Thursday, 22 May 2014


                            World © Geoff Wilkinson - All rights reserved

One of the things I like most about out Gallery is you never know who will be coming through the door next. Sometimes someone wants a picture framed, sometimes an archival print of a precious family photograph. Then there's the restoration side of our business, old and battered pictures need restoring, we do a lot of this, it helps to bring old memories to life. There seems to be a big upsurge in looking up family history, it doesn't matter what you find out about a relative or ancestor and how interesting they were there is no substitute for having a photograph of them, it brings them 'alive' and makes them real.

When long time Wanstead resident, 90 year old Russell Smith came in he produced a mounted photograph of his brother RAF Squadron Leader William Smith DFC with a newspaper inscription beneath it. Russell was born in a house overlooking George Green, Wanstead and has lived here all his life except for a short period when he lived in Canada after the war. Like his brother William he too was in the RAF during the war although not flying.

William was a bomber pilot during World War 2 and was killed in action on the 23rd February 1943, a precious photograph indeed. The interesting thing is that Russell has been researching his brothers death for thirty years and has done a very thorough job.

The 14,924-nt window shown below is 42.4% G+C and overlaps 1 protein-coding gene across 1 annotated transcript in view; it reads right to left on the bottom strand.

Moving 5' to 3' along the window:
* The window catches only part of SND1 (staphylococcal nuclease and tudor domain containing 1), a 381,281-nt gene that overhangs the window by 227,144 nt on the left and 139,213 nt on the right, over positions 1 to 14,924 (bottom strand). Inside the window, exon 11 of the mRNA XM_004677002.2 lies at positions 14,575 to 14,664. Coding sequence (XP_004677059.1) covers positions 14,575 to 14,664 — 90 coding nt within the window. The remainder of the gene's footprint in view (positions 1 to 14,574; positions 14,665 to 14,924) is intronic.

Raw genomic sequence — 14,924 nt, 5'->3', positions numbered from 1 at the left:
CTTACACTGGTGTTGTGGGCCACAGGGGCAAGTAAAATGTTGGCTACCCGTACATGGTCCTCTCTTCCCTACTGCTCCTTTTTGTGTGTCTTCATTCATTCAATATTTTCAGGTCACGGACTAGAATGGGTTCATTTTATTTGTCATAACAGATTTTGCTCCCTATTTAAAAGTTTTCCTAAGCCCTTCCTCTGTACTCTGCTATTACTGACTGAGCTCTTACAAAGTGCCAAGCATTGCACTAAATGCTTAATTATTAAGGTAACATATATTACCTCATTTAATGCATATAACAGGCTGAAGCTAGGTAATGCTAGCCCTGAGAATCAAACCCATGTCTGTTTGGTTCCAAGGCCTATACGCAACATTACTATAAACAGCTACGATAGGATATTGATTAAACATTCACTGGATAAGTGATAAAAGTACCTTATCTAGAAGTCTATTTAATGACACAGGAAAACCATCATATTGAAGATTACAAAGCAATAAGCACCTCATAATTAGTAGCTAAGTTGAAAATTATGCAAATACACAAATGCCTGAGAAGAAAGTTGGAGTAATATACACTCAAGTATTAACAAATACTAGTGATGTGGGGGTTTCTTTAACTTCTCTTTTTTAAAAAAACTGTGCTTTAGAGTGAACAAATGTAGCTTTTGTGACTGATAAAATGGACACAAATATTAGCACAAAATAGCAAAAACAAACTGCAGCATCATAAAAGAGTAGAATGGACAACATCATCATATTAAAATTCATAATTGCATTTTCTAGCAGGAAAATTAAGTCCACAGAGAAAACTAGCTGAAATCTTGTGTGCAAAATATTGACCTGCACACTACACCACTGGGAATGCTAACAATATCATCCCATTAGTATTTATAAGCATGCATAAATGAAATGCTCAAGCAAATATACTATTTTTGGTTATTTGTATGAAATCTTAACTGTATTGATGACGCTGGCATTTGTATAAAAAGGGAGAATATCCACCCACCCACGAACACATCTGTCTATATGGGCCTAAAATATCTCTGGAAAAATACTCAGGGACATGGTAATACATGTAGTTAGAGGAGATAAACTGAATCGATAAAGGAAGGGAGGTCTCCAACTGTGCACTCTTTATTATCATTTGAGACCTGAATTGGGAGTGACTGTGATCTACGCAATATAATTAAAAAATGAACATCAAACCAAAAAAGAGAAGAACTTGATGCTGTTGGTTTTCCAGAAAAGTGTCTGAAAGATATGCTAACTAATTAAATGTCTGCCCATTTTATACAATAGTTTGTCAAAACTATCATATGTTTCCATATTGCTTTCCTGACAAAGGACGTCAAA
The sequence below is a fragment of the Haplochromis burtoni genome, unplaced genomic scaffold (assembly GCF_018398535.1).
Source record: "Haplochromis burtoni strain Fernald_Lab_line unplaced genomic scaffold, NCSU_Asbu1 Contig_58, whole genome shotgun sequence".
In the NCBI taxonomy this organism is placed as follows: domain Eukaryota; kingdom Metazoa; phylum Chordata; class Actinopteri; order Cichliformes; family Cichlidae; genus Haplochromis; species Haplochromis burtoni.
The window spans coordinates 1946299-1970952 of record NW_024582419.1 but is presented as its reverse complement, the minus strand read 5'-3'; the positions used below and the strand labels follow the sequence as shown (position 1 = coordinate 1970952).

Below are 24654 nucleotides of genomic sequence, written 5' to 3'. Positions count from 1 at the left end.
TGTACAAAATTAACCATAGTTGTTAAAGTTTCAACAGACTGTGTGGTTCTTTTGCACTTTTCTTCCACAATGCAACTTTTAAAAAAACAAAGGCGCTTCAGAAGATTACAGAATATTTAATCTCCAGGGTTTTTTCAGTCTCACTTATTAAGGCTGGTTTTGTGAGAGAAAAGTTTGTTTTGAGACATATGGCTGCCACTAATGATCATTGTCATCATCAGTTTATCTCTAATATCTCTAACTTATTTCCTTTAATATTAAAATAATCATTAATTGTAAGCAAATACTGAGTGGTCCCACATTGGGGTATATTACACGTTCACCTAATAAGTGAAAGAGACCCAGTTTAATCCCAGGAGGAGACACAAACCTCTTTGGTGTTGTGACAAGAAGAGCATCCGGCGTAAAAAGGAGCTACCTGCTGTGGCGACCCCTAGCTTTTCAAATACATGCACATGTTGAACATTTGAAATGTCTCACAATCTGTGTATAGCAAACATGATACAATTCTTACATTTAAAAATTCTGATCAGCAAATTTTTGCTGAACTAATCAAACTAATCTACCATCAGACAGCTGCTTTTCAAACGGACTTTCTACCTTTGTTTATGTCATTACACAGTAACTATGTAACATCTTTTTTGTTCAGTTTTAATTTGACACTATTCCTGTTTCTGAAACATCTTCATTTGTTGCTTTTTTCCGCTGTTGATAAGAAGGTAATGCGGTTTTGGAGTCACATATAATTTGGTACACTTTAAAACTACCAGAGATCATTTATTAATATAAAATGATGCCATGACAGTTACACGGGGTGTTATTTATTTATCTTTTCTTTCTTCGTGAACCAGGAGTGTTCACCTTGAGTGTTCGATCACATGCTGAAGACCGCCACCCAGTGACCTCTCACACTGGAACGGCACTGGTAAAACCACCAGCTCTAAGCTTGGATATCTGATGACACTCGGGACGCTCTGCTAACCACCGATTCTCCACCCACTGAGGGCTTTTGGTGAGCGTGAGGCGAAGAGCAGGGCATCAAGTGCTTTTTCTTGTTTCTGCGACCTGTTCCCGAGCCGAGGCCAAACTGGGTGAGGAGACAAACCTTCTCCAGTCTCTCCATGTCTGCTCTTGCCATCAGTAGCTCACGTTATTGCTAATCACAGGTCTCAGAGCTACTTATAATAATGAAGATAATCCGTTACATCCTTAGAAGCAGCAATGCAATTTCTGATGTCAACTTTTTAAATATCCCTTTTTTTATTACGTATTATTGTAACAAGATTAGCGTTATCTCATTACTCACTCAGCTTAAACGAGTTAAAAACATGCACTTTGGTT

William was at first in Bomber Command where he completed his tour of 30 trips unscathed. This in itself is remarkable when you consider the average life expectancy of the aeroplane itself was only 22  trips. For the pilot there was only a 25% chance of surviving the first tour and on the second tour only a 2% chance of survival. Having completed his first tour William then volunteered to join the PFF or Pathfinders, he was assigned to 7 Squadron at RAF Oakington in Cambridgeshire who were flying Stirling bombers before changing to Lancasters. The Pathfinders job was to fly ahead of the main force on raids and mark the target with coloured flares to enable more accurate bombing of the target, probably the most hazardous job in Bomber Command.

On the night of February 2nd 1943 William's aeroplane was attacked by a German night fighter flown by Rhinehardt Knacke while on a mission to Cologne. The Stirling bomber and it's crew was to become Knacke's 47th victim in the air war, Knacke himself was later shot down that night by a Halifax bomber on the same raid.

Russell has painstakingly put this together over the years and the photograph that we restored and all the information that he has gathered will be presented to Brentwood School which they both attended.

As I said ' you never know who's coming through the door next'

Many thank's to Russell for taking the time to talk to me and allowing me to use his and his brother's story here on Wanstead Daily Photo.